She declined to comment specifically on events at the Heinz Endowments but said choosing leaders for family foundations "can be very complicated" if family board members "bring friends to the table." If that happens, "It becomes incumbent upon the search firm to talk through carefully whether that person has the qualities" that the whole board can agree on, said Ms. Aviv.
Probably the most critical factor in the selection process, she said, is how much power family board members want to instill in the person who runs the organization day-to-day.
In an October interview with the Post-Gazette after Mr. Vagt confirmed he planned to leave the endowments, Mrs. Heinz Kerry declined to link his exit directly to the controversy involving the shale development center.
She acknowledged that while she and other family members who are strong environmentalists wished to collaborate with the energy industry on responsible drilling in the Marcellus Shale, they didn't authorize creation of the center, which Mr. Vagt helped to spearhead and which includes gas industry members Chevron, EQT, Consol and Shell.
She said that perhaps she was not totally aware of events involving the center when she was hospitalized in Boston last summer after suffering seizures. Observers believe Andre Heinz may have assumed control of foundation affairs when she was ill and was involved in firing staff members involved in the shale center flap.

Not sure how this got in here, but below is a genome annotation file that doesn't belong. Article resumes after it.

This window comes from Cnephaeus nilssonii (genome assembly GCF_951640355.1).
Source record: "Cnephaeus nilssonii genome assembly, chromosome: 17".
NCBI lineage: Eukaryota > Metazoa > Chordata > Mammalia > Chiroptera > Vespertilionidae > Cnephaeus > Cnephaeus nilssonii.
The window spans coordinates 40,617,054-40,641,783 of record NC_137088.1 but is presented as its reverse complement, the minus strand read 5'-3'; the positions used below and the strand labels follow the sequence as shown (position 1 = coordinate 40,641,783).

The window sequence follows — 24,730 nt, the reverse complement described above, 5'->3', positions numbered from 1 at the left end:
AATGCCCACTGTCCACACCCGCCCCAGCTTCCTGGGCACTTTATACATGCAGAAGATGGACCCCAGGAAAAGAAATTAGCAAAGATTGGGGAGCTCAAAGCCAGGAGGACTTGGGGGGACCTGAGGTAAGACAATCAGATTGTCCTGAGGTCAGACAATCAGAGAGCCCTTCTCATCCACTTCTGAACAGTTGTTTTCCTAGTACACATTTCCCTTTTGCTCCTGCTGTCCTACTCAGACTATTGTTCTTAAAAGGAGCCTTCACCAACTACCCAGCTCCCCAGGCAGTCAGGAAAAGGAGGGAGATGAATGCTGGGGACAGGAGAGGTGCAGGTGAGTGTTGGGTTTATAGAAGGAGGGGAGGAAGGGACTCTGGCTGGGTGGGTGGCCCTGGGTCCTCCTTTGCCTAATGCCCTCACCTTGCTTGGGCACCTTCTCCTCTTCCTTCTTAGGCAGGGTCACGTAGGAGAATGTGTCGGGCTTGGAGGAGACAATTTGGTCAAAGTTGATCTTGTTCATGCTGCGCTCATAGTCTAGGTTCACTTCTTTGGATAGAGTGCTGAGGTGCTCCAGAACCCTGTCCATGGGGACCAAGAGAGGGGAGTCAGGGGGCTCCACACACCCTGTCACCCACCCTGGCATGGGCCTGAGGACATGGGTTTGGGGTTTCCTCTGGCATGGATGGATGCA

When Asked about Mr. Vagt, Mrs. Heinz Kerry called him "a wonderful, nice man" but said top executives at the endowments "can't take this job for a long time ... it's demanding."
According to an endowments' filing with the Internal Revenue Service, Mr. Vagt earned $477,167 in compensation in 2012.
Mr. Vagt came to the endowments in 2008 after serving for a decade as president of Davidson College in North Carolina, which is also his alma mater. Prior to that, he spent nearly two decades working for oil and gas companies in New York and Texas. He will join Rice after the company completes its initial public offering. In a filing with the Securities and Exchange Commission, the company said he will receive 12,500 shares of its stock. Rice conducts drilling in the Marcellus and Utica shale regions of Pennsylvania and Ohio.
One local name that has surfaced as a possible successor to Mr. Vagt is Grant Oliphant, president and chief executive of the Pittsburgh Foundation. Mr. Oliphant has a close relationship with Mrs. Heinz Kerry and her sons going back to his years as a staffer for Sen. Heinz and as a vice president at the endowments.
Though Mr. Oliphant was widely expected to be tapped to lead the Heinz Endowments when former president Maxwell King left in 2007, he was passed over for Mr. Vagt and subsequently took the job at the Pittsburgh Foundation. Mr. Oliphant declined to comment.
Joyce Gannon: email@example.com or 412-263-1580.
Joyce Gannon: firstname.lastname@example.org or 412-263-1580. First Published January 14, 2014 3:55 PM